Back HIV/AIDS HIV/AIDS Topics HIV Treatment Elvitegravir Continues to Look Good at 2 Years

Elvitegravir Continues to Look Good at 2 Years


Gilead Sciences announced last week that its experimental integrase inhibitor elvitegravir continued to suppress HIV viral load as well as raltegravir (Isentress) in combination with a boosted protease inhibitor at 96 weeks in a Phase 3 study.

Elvitegravir can be taken once-daily -- vs twice-daily for raltegravir -- but requires a booster to maintain adequate levels in the body. Elvitegravir is a component of investigational coformulations including the Quad single-tablet regimen.

Below is an edited excerpt from a recent Gilead press release describing the study and its latest findings.

Gilead Announces Two-Year Data From Pivotal Phase 3 Study of Elvitegravir, an Integrase Inhibitor for HIV

  • Company to Submit U.S. Regulatory Filing for Elvitegravir in Second Quarter of 2012

Foster City, Calif. -- December 9, 2011 -- Gilead Sciences, Inc. (Nasdaq:GILD) today announced topline Phase 3 clinical trial results showing that elvitegravir, an integrase inhibitor being evaluated for the treatment of HIV-1 infection, was non-inferior to the integrase inhibitor raltegravir after two years (96 weeks) of therapy in treatment-experienced patients. Gilead plans to file for U.S. regulatory approval of elvitegravir in the second quarter of 2012.

“These positive two-year data indicate that elvitegravir has the potential to be an important new once-daily treatment option for people living with HIV who have developed resistance to other therapies,” said Norbert Bischofberger, PhD, Executive Vice President, Research and Development and Chief Scientific Officer, Gilead Sciences. “In addition, we are very excited about elvitegravir’s role as part of our new Quad single-tablet regimen, which is currently in U.S. regulatory review.”

In the pivotal Phase 3 trial (Study 145), elvitegravir (150 mg or 85 mg) dosed once daily was compared to raltegravir (400 mg) dosed twice daily, each administered with a background regimen that included a ritonavir-boosted protease inhibitor (PI) and a second antiretroviral. After 96 weeks of treatment, 48 percent of patients receiving ritonavir-boosted elvitegravir achieved and maintained HIV RNA levels (viral load) less than 50 copies/mL, compared to 45 percent of patients receiving raltegravir, based on the Time to Loss of Virologic Response algorithm (TLOVR) (95 percent CI for the difference: -4.6 percent to 9.9 percent). Discontinuation rates due to adverse events, and safety and resistance profiles were comparable in both arms of the study. Gilead plans to submit these data for presentation to a scientific conference in 2012.

About the Elvitegravir Phase 3 Study

Study 145 was a double-blind, multicenter, randomized (1:1), active-controlled, 96-week clinical trial evaluating the non-inferiority of elvitegravir (n=351) versus raltegravir (n=351), administered with a ritonavir-boosted protease inhibitor and other agents in HIV-infected treatment-experienced adults with HIV RNA (viral load) greater than or equal to 1,000 copies/mL. Patients enrolled in the trial were required to have documented viral resistance and/or at least six months of treatment experience with two or more different classes of antiretrovirals prior to screening.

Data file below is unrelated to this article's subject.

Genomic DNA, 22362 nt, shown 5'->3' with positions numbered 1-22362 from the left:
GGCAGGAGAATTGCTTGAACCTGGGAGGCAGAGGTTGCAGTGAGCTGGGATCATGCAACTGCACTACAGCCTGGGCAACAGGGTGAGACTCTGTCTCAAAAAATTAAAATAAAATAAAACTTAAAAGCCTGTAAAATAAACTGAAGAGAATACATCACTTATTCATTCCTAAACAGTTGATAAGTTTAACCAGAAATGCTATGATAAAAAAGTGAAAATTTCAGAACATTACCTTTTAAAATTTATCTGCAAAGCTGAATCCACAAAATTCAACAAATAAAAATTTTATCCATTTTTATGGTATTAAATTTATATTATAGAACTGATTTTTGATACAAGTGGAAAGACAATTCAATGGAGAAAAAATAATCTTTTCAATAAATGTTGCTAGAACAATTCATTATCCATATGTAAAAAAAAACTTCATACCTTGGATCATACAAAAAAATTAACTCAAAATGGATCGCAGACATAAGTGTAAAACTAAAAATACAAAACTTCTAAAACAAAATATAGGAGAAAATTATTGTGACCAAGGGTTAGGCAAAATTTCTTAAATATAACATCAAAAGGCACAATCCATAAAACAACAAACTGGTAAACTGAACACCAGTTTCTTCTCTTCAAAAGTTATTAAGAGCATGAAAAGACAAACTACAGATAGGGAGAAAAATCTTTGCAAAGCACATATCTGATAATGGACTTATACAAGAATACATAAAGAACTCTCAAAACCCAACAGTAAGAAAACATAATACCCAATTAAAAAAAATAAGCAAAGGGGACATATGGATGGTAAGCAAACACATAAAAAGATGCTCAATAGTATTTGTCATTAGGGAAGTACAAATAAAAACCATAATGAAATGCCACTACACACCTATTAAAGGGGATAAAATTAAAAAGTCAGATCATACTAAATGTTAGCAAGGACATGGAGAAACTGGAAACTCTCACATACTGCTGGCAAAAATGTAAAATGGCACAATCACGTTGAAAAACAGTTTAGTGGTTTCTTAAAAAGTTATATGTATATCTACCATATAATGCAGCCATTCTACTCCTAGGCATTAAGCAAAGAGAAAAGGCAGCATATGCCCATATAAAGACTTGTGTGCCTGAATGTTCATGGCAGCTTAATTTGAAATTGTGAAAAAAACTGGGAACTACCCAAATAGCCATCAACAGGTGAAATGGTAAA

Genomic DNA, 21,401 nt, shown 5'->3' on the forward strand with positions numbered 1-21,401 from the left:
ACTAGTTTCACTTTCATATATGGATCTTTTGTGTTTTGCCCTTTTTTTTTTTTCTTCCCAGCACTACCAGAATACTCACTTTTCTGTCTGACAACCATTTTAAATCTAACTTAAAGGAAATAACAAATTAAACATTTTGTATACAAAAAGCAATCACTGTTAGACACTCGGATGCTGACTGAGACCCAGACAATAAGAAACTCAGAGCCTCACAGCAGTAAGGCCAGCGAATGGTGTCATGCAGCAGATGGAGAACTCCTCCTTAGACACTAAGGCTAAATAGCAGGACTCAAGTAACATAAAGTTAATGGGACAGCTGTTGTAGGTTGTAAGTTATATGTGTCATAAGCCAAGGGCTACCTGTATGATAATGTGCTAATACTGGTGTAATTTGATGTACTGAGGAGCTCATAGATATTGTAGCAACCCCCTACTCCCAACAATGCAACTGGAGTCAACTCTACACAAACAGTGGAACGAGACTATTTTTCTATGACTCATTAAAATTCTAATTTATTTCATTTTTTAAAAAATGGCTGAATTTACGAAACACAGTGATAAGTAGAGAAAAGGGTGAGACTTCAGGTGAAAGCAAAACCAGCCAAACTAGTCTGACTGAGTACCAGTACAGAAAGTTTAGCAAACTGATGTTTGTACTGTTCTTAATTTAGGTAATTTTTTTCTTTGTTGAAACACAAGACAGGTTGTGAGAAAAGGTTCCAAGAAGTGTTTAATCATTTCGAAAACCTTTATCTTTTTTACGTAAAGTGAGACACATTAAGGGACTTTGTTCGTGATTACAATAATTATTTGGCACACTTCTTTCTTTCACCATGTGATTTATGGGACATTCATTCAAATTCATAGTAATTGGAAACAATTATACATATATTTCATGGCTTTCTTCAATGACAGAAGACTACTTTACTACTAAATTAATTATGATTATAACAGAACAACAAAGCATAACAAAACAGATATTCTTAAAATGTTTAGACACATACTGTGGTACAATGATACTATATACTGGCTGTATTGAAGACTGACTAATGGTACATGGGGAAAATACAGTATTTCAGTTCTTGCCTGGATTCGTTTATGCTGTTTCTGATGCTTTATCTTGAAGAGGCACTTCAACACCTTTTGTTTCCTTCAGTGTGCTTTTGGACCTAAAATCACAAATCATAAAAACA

Trial participants received either once-daily elvitegravir (150 mg or 85 mg) or twice-daily raltegravir 400 mg. Patients’ background regimens were based on the results of resistance testing and include a fully-active ritonavir-boosted protease inhibitor, and a second agent that was permitted to be a nucleoside or nucleotide reverse transcriptase inhibitor, etravirine, maraviroc or enfuvirtide. Due to known pharmacokinetic interactions, patients randomized to elvitegravir whose background protease inhibitor was either atazanavir or lopinavir received an 85 mg dose of elvitegravir.

In January 2011, Gilead announced that it would extend the blinded, randomized period of Study 145 from the originally planned 48 weeks to 96 weeks in order to obtain longer-term safety and efficacy data. Based on the achievement of the non-inferiority endpoint at 48 weeks, patients continued to receive the regimen to which they were randomized in a blinded fashion through 96 weeks. Secondary endpoints include various additional measures of the efficacy, safety and tolerability of the two treatment regimens.

Additional information about the study can be found at

About Elvitegravir

Integrase inhibitors interfere with HIV replication by blocking the ability of the virus to integrate into the genetic material of human cells. Elvitegravir was licensed by Gilead from Japan Tobacco Inc. (JT) in March 2005. Under the terms of Gilead's agreement with JT, Gilead has exclusive rights to develop and commercialize elvitegravir in all countries of the world, excluding Japan, where JT retains rights.

About Quad

The Quad contains elvitegravir, cobicistat (a pharmacoenhancing or “boosting” agent that enables elvitegravir once-daily dosing), and Truvada (emtricitabine/tenofovir disoproxil fumarate). In October 2011, Gilead submitted a New Drug Application to the U.S. Food and Drug Administration for the Quad for the treatment of HIV.

Elvitegravir, cobicistat and the Quad are investigational products and have not yet been determined safe or efficacious in humans.

About Gilead Sciences

Gilead Sciences is a biopharmaceutical company that discovers, develops and commercializes innovative therapeutics in areas of unmet medical need. The company's mission is to advance the care of patients suffering from life-threatening diseases worldwide. Headquartered in Foster City, California, Gilead has operations in North America, Europe and Asia Pacific. For more information, see



Gilead Sciences. Gilead Announces Two-Year Data From Pivotal Phase 3 Study of Elvitegravir, an Integrase Inhibitor for HIV. Press release. December 9, 2011.